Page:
Would it possible to legally remove Ayatollah Ali Khamenei from his selected position as supreme leader of Iran? Technically, yes - though in practice this is much harder to achieve.
Ali Reza Eshraghi is a former newspaper editor in Iran. He is now a visiting scholar of the Institute of International Studies at the University of California, Berkeley
Even after Khamenei outlined his uncompromising stance on the presidential elections at Friday prayers in Tehran on 19 June 2009 - namely that there was no fraud and that the protests must end - the two reformist candidates (Mir-Hossein Moussaviand Mehdi Karroubi) defiantly disobeyed him. Such a move is unheard of in the twenty years the supreme leader has been in position (since the death of Ayatollah Khomeini - the founder of Iran's current regime and its first supreme leader - in 1989); for the rahbar has the final verdict on all issues, and no one can or should challenge his final say - to the point that some extremists even argue that "if the supreme leader says that yogurt is black then it is black."
True, there have been some slogans heard against the supreme leader in the street demonstrations; but the losing candidates themselves have shied away from criticising or even addressing him directly, fearing that this would be equated to deconstructing the entire regime.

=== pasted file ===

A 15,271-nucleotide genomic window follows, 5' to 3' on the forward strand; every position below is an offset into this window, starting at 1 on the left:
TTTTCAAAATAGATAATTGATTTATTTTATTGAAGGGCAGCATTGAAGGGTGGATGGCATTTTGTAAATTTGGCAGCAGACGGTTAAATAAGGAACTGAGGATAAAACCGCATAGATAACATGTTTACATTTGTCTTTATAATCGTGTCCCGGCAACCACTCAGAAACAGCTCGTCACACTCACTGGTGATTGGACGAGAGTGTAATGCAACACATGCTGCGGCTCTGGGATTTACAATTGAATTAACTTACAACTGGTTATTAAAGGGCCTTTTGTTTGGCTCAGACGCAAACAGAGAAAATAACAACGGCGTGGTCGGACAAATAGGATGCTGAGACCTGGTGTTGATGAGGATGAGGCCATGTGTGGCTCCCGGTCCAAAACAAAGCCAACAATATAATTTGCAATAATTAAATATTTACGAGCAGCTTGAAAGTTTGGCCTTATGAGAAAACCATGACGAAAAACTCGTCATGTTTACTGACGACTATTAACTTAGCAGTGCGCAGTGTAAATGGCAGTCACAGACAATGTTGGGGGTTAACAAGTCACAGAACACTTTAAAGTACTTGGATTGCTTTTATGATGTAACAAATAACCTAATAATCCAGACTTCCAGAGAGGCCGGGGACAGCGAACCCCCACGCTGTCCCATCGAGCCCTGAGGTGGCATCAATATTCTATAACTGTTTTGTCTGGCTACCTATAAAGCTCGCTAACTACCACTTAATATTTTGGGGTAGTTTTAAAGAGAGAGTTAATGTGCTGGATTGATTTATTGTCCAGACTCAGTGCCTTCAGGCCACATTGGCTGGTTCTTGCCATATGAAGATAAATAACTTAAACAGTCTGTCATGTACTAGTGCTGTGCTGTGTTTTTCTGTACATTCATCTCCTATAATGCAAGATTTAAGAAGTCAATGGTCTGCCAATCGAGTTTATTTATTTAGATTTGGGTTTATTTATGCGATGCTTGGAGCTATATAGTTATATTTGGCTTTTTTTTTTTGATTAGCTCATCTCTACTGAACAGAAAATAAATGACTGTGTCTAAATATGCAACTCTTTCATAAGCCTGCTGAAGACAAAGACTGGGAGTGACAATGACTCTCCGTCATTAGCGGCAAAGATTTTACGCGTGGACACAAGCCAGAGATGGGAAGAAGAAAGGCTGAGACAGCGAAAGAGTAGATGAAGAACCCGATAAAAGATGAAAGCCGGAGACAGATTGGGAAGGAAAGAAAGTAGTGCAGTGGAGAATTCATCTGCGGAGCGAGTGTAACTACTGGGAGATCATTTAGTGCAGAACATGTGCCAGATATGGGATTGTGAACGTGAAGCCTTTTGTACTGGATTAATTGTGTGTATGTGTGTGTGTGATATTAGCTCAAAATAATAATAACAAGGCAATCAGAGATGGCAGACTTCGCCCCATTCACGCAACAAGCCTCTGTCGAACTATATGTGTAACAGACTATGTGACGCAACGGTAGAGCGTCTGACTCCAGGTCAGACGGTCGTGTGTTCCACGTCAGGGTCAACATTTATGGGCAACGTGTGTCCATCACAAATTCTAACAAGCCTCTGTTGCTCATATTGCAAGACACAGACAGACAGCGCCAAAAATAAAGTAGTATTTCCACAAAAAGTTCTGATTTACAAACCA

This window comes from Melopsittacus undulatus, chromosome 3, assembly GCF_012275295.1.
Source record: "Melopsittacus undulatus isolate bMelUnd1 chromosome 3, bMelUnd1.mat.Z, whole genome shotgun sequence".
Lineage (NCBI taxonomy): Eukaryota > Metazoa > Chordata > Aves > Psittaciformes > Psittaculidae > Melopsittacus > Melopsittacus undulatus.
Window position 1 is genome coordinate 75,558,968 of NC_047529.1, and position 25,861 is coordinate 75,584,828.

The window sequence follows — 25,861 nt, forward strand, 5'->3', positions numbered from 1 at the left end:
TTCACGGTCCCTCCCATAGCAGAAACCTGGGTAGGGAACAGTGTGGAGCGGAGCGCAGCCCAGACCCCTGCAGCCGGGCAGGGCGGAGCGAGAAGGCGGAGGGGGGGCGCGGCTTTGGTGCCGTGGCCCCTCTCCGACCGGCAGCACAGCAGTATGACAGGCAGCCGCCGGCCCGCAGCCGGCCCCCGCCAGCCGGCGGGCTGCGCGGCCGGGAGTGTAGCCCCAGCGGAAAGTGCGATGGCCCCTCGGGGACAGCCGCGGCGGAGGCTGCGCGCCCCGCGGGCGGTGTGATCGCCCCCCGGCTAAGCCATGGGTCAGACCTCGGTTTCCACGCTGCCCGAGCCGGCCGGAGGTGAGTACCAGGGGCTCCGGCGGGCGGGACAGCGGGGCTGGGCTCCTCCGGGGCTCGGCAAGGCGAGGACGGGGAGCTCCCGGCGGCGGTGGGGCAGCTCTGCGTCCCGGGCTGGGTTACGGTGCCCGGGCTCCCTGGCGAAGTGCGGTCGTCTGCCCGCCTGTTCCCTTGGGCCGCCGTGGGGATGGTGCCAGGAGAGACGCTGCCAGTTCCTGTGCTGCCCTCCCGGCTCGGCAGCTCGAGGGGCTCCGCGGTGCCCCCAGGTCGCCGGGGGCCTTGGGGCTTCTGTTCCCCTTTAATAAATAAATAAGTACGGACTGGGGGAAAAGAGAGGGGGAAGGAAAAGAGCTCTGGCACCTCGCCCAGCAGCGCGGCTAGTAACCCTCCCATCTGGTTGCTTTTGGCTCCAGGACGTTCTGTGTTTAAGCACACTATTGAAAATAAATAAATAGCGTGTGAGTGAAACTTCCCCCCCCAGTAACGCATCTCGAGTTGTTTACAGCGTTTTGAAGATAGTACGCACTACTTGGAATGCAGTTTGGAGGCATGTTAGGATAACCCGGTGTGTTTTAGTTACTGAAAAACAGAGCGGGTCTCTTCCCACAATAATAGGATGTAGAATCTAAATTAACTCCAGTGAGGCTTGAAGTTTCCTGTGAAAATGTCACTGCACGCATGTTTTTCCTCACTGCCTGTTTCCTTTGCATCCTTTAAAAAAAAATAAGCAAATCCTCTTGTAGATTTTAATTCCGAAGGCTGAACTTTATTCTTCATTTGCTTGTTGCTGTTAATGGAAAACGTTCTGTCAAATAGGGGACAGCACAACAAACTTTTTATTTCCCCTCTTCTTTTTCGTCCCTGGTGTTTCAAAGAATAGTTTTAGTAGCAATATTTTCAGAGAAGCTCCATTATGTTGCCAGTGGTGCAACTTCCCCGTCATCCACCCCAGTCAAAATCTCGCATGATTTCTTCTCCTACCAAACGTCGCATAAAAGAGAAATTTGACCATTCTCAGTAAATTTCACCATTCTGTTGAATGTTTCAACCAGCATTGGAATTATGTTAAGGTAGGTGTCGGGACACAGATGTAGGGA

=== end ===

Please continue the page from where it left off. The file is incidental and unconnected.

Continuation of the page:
The only legal way to remove Ayatollah Khamenei from power is through the Assembly of Experts, a body of clerics that is in charge of electing, supervising, and dismissing the supreme leader. The two key conditions for being elected to such a position is being just and prudent: It can be argued that he should be automatically disqualified from his position, as he is no longer just and prudent. The catch-22 in this situation is that the members of the Assembly of Experts are selected from clerics loyal and obedient to the supreme leader.
Also on the disputed election in Iran and its bitter aftermath:
"Iran's election: people and power" (15-18 June 2009) - a symposium with Ramin Jahanbegloo, Anoush Ehteshami, Nazenin Ansari, Omid Memarian, Grace Nasri, Rasool Nafisi, Nasrin Alavi, Sanam Vakil, and Farhang Jahanpour
Farhang Jahanpour, "Iran's stolen election, and what comes next" (18 June 2009)
Hossein Bastani, "Iran's coming storm" (22 June 2009)
Kamin Mohammadi, "Voices from Iran" (23 June 2009)
Hazem Saghieh, "Iran: dialectic of revolution" (23 June 2009)